ARUN RATH, HOST:
Now, we're going to talk about one of the weirdest paradoxes in math. And don't worry if you hate math. Here's the weirdness in a nutshell. Say you have a line in space. It's 1-inch long and you want to divide it. Easy. You cut it in half, cut that half in half and so on and so on. But at some point you get to something so small you can't cut anymore. All those infinitely small things make up your line. They're so small they have a length of zero, because if it were any more than that, you could just keep on dividing.
But hang on, that's impossible because even if you add up a billion zeroes, you get nothing. What happened to our line? That is what used to blow math minds in the days before quantum physics and LSD. Now, if you're willing to ignore those troubling questions, you could actually get some pretty useful math, like calculus.
Amir Alexander says the fight over how to resolve the paradox informed real fighting, 500 years of wars and dispute that produced modern Europe. In his new book, "Infinitesimal," Alexander says not everyone was willing to go along, starting with the Jesuits.
AMIR ALEXANDER: They were coming really out of this crisis of the reformation where the old order and the church had been splintered apart. And their mission was to reestablish a proper hierarchical order. There was a Jesuit by the name of Christopher Clavius. And he believed that the answer is in mathematics, in particularly geometry because geometry is orderly. It is absolutely certain. And once you get results in geometry, nobody can argue with you.
RATH: They're provable.
ALEXANDER: Everything's absolutely provable. And no sane person can ever dispute something like the Pythagorean theorem. He said, if we could have theology like that and we get rid of all those pesky Protestants who keep arguing with us, right, because we could prove things.
RATH: So to understand what was troubling about this paradox for the Jesuits and other representatives of this point of view, it was the fact that this could not be explained or was there something about the idea of something being so small it was indivisible?
ALEXANDER: It really was the fact that there is a paradox. There was basically a mistake at the heart of mathematics, because the whole point of studying mathematics is because it is absolutely certain and everything is known, and everything has its place. And there is a very orderly hierarchy of results there. And now in the middle of that you throw this paradox and you can get all those strange results. That basically means that mathematics can't be trusted. And if mathematics can't be trusted, what else can?
And they, the Jesuits, fought a long and hard campaign to try and wipe out this whole mathematical approach of infinitesimals.
RATH: Well, people have been arguing about it since the Greeks. Did they really think they could wipe this concept off the face of the earth?
ALEXANDER: They really did their best, and they succeeded very well in Italy. Italy was, before the 17th century and into the 17th century, it was really the mathematical capital of Europe. It had the greatest mathematicians, the greatest mathematical tradition. It was the leader in mathematics...
RATH: ...greatest astronomer.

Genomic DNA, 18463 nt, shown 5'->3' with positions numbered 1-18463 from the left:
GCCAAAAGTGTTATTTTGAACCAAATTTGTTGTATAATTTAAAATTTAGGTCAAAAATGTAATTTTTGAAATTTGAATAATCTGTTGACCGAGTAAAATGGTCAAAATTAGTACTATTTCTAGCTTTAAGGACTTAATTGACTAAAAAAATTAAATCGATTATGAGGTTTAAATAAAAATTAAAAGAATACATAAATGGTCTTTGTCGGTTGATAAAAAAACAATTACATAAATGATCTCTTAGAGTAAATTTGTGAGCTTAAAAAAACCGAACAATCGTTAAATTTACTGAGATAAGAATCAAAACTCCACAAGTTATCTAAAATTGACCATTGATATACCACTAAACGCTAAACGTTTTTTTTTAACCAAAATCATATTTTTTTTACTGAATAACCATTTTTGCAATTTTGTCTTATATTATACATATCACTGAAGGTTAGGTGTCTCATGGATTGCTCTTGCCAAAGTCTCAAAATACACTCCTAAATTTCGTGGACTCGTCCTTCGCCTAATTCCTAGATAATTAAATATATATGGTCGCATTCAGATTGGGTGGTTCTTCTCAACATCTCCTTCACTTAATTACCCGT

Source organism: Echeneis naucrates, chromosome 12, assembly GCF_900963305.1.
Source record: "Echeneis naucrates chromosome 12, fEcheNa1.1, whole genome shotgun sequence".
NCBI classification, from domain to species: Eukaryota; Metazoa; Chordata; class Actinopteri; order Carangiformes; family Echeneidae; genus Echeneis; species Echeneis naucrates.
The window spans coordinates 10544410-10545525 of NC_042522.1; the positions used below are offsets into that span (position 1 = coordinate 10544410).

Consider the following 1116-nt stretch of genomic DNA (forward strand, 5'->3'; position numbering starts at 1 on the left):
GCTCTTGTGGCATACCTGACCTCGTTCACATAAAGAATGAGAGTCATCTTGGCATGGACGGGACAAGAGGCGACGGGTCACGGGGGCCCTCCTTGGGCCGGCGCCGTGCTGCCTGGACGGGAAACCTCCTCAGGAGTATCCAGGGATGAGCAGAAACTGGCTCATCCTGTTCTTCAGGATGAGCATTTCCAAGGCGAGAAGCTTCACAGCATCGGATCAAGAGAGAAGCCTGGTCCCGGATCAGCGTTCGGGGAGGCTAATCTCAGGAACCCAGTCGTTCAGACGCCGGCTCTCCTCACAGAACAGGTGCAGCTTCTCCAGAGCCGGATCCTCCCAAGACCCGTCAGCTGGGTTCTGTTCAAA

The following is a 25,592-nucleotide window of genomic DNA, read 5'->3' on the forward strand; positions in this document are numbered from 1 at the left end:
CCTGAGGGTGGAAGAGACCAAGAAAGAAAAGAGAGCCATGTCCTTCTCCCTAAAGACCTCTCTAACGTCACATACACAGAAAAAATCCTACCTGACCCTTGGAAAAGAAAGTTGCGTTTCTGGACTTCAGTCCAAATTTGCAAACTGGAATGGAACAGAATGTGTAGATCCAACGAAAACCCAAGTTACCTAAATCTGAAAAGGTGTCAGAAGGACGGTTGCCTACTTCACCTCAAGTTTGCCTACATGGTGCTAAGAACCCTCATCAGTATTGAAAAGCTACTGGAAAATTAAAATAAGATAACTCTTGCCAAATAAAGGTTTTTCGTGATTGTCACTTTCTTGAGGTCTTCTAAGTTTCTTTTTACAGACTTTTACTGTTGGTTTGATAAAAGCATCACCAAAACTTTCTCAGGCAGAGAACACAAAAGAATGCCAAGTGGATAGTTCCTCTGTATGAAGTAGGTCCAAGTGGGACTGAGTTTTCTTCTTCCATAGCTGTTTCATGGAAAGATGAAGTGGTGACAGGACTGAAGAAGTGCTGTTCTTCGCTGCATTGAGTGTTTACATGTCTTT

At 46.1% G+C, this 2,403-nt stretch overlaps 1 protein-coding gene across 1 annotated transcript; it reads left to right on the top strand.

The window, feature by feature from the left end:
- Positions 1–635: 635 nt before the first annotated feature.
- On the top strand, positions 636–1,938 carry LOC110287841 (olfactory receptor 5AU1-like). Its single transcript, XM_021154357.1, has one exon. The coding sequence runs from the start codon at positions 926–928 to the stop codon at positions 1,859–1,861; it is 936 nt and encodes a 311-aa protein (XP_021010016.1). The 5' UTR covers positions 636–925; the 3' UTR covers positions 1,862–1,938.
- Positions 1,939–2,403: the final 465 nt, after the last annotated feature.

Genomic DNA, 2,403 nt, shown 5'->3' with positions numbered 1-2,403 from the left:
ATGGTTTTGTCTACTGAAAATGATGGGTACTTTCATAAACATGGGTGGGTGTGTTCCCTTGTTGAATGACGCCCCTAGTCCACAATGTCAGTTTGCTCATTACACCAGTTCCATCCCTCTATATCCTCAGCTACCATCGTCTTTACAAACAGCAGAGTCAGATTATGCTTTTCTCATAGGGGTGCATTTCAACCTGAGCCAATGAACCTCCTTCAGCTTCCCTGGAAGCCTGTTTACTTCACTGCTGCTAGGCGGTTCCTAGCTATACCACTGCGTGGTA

ALEXANDER: Yeah, Galileo and mathematicians like Cardano and Commandino and others. It was a very, very impressive tradition of mathematics, the best in Europe. And by the time the Jesuits were done, that was gone, all of it. By the 1670s, Italy was a complete backwater in mathematics and the sciences.
RATH: Let's jump to England, because this is another wild aspect of this, that you tie this into basically the English Civil War.
ALEXANDER: Absolutely. Because in England what happened was that during the civil war, the whole social order was suddenly under threat, those revolutionaries, those radical sects, all of them just bubbled and threatened the established order that was dominated by the propertied classes. And again, there were two approaches to this. One of them was represented by Thomas Hobbs, who's known today of course as a political philosopher. But at the time he also considered himself a mathematician and was widely acknowledged as a mathematician.
And he thought the only way to reestablish order was, much like the Jesuits, just wipe off any possibility of dissent. Establish a state that is absolutely logical, where the laws of the sovereign have the force of a geometrical proof. On the other side, his personal enemy and rival for almost three decades was John Wallis. And he believed that the chance for that kind of order is gone.
What you have to build now is some space where dissent can be allowed, within limits at least, where not everything can be known at any given time, and build a society and build a social order from the ground up, rather than imposing it by one single law.
RATH: So if the Jesuits and Thomas Hobbs had won, had been able to shut the door on the infinitesimal, what would the Western world look like now, do you think?
ALEXANDER: Well, I think things would've been very different. I think if they had won then it would've been a much more hierarchical society. There was certainly, in a world like that, there would not be room for democracy, there would not be room for dissent. Most likely we would not have also all this great accomplishments that mathematics is at the heart of today. Modern science, modern technology, and everything from your cell phone to this radio station to airplanes, to cars and trains, it is all fundamentally dependent on this technique of infinitesimals.
RATH: Amir Alexander, fascinating speaking with you. Thank you so much.
ALEXANDER: Thank you so much for inviting me.
RATH: Amir Alexander teaches history at UCLA. His new book "Infinitesimal" is out now. Again, thanks for listening. This is ALL THINGS CONSIDERED from NPR West. I'm Arun Rath.
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